Captain Ken Baker, Texas Parks and Wildlife Game Warden, is retiring this week after 41 years of service. Baker, a seventh generation Texan, grew up in Olmito on a farm and vividly recalls an incident as a boy that helped point him in the direction of wildlife law enforcement.
Captain Ken Baker said, "All those white-wing hunters were there every September, and there was an individual that must have been a good shot, because I kept watching him. After a while, I went over there and asked him if I could shag the birds for him, and he said no, he only shot them for sport, he did not pick them up. So, anyway I went and told dad and dad came over there and showed him where the gate was|that always stuck in my mind."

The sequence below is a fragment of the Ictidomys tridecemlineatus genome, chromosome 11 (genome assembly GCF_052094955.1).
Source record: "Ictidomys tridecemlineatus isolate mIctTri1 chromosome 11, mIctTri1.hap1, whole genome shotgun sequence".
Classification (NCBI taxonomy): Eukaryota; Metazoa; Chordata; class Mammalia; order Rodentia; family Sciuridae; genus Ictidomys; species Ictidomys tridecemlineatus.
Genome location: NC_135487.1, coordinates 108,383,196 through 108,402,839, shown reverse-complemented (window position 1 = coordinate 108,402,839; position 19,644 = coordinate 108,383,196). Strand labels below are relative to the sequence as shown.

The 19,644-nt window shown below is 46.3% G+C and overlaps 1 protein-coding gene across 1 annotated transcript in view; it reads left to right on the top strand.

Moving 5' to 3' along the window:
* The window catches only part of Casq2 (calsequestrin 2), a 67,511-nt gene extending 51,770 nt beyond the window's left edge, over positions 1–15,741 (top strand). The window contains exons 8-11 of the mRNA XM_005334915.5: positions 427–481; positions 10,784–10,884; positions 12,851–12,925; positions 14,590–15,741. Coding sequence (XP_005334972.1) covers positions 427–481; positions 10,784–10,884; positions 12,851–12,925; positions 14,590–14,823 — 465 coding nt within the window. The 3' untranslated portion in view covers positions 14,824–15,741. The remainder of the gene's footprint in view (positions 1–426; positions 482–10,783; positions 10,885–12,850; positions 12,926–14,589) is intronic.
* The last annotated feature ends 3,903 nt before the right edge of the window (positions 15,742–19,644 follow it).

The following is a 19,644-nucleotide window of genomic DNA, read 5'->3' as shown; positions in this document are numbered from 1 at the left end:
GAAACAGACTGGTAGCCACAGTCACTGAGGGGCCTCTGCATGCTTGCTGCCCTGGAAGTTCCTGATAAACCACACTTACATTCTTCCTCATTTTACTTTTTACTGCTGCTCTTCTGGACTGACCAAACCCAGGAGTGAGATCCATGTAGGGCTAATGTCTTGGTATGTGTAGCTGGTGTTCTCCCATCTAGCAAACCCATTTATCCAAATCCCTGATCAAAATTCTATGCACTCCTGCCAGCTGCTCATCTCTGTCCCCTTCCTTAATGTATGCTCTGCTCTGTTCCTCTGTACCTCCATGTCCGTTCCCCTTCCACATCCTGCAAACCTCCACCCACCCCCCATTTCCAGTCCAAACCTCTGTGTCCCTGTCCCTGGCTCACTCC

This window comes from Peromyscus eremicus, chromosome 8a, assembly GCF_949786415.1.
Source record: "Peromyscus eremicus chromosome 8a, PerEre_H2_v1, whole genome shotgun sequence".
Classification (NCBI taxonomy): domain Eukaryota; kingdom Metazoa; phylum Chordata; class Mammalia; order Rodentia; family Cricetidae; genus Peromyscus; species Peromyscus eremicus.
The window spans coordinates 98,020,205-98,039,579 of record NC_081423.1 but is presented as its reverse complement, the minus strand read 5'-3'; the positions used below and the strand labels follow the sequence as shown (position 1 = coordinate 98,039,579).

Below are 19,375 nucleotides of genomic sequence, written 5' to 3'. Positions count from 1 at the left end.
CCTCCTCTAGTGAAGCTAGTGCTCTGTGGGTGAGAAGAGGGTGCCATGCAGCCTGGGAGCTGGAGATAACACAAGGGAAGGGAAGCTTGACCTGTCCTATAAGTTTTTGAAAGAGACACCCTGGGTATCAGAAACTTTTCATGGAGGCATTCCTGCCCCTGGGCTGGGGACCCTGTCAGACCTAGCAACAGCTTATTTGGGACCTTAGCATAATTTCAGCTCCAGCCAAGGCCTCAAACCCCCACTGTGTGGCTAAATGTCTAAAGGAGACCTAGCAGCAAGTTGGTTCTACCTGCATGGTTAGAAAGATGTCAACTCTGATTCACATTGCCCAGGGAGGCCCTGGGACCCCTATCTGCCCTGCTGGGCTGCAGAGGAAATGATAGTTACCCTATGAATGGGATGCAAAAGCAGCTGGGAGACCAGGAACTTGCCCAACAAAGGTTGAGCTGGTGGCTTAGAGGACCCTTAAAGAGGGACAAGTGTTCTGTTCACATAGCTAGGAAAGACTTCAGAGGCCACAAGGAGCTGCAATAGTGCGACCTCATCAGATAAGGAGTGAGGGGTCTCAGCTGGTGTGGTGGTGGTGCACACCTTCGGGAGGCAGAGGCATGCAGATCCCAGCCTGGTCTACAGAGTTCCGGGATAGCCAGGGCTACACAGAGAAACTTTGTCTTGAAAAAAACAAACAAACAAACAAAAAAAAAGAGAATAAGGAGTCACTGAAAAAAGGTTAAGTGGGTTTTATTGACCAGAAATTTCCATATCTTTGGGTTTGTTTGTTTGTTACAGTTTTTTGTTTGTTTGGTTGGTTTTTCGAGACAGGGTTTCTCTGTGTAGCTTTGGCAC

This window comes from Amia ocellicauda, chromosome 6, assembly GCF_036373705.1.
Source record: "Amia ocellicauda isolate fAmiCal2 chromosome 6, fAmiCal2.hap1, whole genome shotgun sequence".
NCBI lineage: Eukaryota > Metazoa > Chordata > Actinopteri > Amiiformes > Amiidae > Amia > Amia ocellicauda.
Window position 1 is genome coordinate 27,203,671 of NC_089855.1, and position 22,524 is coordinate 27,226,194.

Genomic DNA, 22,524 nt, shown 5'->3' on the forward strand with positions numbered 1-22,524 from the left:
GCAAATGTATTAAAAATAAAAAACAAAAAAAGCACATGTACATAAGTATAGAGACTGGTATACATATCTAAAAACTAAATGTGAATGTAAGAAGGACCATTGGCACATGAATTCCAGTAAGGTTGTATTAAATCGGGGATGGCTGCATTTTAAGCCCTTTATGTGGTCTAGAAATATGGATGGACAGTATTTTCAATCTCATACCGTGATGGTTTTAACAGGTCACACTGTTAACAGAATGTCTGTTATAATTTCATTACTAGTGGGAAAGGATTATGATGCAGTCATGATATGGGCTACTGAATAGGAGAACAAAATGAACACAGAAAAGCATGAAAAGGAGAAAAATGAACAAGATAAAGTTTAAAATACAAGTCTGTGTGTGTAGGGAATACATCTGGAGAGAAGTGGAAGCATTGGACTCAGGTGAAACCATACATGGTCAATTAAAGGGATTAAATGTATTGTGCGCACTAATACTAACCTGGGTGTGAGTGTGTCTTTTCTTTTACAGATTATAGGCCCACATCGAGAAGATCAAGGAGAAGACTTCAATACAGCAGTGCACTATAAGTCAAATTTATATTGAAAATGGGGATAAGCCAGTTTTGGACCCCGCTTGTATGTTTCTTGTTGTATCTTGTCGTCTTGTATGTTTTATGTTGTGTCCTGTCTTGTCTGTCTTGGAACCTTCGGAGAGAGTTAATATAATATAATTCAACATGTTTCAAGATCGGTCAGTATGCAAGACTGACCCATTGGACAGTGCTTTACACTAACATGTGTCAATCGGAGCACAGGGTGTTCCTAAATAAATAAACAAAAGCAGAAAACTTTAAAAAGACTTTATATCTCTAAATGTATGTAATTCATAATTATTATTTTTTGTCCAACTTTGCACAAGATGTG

Graduating from the academy in 1972, Baker became one of only seven game wardens patrolling the entire Rio Grande Valley; there are now 27 wardens.
He has a fascinating trove of stories about armed poachers he has apprehended, including one he tracked all day before finally finding him.
"I knew he was there you know, and I kept looking, and after a while you could see his rattling horns sticking up above the grass you know. I just walked up to him you know, and told him well, you don't have to hide anymore," said Captain Baker.
After more than four decades spent protecting our wildlife, Baker is hanging up his Captain's badge, but will continue spending plenty of time in the South Texas outdoors he loves.
"The career has been very rewarding. Basically, I think the best part of the career is the people that you meet, you know, some of the old ranchers," Captain Baker said.